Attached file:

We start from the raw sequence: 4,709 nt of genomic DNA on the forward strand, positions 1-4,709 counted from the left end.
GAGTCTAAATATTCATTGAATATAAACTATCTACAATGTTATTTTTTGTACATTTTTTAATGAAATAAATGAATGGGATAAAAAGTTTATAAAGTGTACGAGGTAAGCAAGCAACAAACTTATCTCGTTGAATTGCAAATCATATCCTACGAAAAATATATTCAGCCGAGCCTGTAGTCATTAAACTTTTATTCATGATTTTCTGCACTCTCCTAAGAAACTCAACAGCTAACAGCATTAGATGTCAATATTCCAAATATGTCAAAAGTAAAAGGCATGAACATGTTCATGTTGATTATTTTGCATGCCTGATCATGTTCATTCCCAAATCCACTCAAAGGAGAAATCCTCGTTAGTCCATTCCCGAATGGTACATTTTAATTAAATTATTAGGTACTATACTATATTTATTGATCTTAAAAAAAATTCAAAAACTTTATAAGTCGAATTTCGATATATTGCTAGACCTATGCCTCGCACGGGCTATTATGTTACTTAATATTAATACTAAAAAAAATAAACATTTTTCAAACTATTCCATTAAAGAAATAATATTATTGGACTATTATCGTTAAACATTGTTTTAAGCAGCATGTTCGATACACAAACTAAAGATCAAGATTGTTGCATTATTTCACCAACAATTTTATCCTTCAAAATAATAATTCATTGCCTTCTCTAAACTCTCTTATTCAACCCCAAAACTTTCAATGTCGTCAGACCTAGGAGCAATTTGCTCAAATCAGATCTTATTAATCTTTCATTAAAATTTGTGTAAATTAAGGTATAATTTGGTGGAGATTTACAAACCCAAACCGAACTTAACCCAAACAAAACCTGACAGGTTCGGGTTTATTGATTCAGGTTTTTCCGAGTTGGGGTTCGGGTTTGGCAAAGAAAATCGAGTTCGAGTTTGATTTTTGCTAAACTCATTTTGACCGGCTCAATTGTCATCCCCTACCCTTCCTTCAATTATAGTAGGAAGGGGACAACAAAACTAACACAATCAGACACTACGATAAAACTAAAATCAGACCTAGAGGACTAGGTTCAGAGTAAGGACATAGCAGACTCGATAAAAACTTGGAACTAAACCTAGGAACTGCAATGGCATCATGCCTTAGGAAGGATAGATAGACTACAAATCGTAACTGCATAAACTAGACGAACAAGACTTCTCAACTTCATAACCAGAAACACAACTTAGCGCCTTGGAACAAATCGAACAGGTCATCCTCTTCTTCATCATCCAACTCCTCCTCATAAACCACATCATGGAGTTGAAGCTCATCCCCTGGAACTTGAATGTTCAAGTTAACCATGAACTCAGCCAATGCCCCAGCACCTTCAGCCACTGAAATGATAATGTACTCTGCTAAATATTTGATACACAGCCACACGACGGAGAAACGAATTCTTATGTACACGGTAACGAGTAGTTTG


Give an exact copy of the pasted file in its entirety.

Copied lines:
We start from the raw sequence: 4,709 nt of genomic DNA on the forward strand, positions 1-4,709 counted from the left end.
GAGTCTAAATATTCATTGAATATAAACTATCTACAATGTTATTTTTTGTACATTTTTTAATGAAATAAATGAATGGGATAAAAAGTTTATAAAGTGTACGAGGTAAGCAAGCAACAAACTTATCTCGTTGAATTGCAAATCATATCCTACGAAAAATATATTCAGCCGAGCCTGTAGTCATTAAACTTTTATTCATGATTTTCTGCACTCTCCTAAGAAACTCAACAGCTAACAGCATTAGATGTCAATATTCCAAATATGTCAAAAGTAAAAGGCATGAACATGTTCATGTTGATTATTTTGCATGCCTGATCATGTTCATTCCCAAATCCACTCAAAGGAGAAATCCTCGTTAGTCCATTCCCGAATGGTACATTTTAATTAAATTATTAGGTACTATACTATATTTATTGATCTTAAAAAAAATTCAAAAACTTTATAAGTCGAATTTCGATATATTGCTAGACCTATGCCTCGCACGGGCTATTATGTTACTTAATATTAATACTAAAAAAAATAAACATTTTTCAAACTATTCCATTAAAGAAATAATATTATTGGACTATTATCGTTAAACATTGTTTTAAGCAGCATGTTCGATACACAAACTAAAGATCAAGATTGTTGCATTATTTCACCAACAATTTTATCCTTCAAAATAATAATTCATTGCCTTCTCTAAACTCTCTTATTCAACCCCAAAACTTTCAATGTCGTCAGACCTAGGAGCAATTTGCTCAAATCAGATCTTATTAATCTTTCATTAAAATTTGTGTAAATTAAGGTATAATTTGGTGGAGATTTACAAACCCAAACCGAACTTAACCCAAACAAAACCTGACAGGTTCGGGTTTATTGATTCAGGTTTTTCCGAGTTGGGGTTCGGGTTTGGCAAAGAAAATCGAGTTCGAGTTTGATTTTTGCTAAACTCATTTTGACCGGCTCAATTGTCATCCCCTACCCTTCCTTCAATTATAGTAGGAAGGGGACAACAAAACTAACACAATCAGACACTACGATAAAACTAAAATCAGACCTAGAGGACTAGGTTCAGAGTAAGGACATAGCAGACTCGATAAAAACTTGGAACTAAACCTAGGAACTGCAATGGCATCATGCCTTAGGAAGGATAGATAGACTACAAATCGTAACTGCATAAACTAGACGAACAAGACTTCTCAACTTCATAACCAGAAACACAACTTAGCGCCTTGGAACAAATCGAACAGGTCATCCTCTTCTTCATCATCCAACTCCTCCTCATAAACCACATCATGGAGTTGAAGCTCATCCCCTGGAACTTGAATGTTCAAGTTAACCATGAACTCAGCCAATGCCCCAGCACCTTCAGCCACTGAAATGATAATGTACTCTGCTAAATATTTGATACACAGCCACACGACGGAGAAACGAATTCTTATGTACACGGTAACGAGTAGTTTG